Study at NYU Wagner Finds Significant Health Care Impact Among Low-Wage Adults from NYC Paid Sick Leave Requirement

A new study by Dr Hansoo Koo and Sherry Glied published by JAMA has found strong evidence that paid sick leave in New York City was significantly associated with “small but important changes” in health care and preventative services use among low-income adults.

The study looked at data on 552,857 non-elderly Medicaid beneficiaries across New York State and the effect of the city’s mandated sick leave policy, which began in April, 2014. The researchers found reductions in Emergency Department and specialist visits, increases in primary care use, and an increased probability of receiving certain preventative health services.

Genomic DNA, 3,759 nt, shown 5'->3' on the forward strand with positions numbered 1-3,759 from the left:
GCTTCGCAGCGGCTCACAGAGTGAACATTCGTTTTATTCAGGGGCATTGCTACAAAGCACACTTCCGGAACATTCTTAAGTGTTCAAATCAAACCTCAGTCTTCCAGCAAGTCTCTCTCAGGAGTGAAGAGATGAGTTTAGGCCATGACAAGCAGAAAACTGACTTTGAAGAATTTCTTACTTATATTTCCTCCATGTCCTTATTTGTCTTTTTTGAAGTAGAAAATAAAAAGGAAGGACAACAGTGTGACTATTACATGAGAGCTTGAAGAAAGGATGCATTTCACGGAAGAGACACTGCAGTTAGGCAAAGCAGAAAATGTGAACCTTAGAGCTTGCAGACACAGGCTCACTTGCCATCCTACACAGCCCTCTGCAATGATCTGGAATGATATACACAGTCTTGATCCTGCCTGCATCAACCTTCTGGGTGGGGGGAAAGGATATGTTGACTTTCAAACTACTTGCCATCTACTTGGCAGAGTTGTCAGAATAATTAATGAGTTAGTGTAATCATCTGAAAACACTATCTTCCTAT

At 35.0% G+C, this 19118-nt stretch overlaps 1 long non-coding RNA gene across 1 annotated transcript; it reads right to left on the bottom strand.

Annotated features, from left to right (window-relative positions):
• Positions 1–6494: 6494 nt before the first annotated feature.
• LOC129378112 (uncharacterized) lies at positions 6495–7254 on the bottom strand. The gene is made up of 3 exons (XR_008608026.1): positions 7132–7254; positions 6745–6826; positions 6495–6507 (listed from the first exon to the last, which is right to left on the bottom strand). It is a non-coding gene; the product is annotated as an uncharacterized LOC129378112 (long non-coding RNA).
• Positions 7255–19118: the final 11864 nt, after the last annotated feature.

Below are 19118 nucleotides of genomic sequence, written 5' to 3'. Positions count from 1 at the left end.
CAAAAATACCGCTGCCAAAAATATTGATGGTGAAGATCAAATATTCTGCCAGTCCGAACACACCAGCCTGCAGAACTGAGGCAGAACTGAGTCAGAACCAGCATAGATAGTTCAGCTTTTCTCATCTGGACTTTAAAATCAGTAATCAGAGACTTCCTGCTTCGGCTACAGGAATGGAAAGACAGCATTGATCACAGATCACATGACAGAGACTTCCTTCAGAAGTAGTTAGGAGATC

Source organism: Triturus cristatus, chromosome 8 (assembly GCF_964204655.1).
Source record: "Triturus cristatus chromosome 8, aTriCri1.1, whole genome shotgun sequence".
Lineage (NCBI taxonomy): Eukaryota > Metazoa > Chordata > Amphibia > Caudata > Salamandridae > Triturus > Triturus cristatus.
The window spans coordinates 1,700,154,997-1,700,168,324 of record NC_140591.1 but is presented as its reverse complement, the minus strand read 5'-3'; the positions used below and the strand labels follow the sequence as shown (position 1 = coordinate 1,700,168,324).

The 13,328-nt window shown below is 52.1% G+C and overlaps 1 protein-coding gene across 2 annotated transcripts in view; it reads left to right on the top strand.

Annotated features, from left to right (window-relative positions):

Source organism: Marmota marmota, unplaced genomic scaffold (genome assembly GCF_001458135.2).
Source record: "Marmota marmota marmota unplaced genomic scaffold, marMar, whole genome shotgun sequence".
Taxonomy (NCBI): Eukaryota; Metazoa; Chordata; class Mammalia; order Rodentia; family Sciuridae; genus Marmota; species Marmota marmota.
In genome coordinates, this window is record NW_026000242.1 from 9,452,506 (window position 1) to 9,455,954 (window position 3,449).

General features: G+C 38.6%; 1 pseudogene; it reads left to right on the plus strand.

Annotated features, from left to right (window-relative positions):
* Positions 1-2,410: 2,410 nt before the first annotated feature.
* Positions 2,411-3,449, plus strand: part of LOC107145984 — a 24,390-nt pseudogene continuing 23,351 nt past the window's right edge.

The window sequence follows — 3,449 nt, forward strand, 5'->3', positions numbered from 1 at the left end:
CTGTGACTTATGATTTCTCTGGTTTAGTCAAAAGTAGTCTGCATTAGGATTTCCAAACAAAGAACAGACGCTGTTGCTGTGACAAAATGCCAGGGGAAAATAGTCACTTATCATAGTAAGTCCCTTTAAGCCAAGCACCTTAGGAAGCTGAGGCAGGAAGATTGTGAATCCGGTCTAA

Dr. Koo is a Post-Doctoral Research Assistant and Adjunct Professor at NYU Wagner. Glied is the graduate school’s Dean and Professor of Public Service.

Nationwide, 68% of low-wage workers were ineligible for paid sick leave in 2019, a situation seen by some as a reason for inappropriate emergency department utilization and reduced use of preventive services. The implementation of a paid sick leave mandate in New York City provided an opportunity to assess that assumption.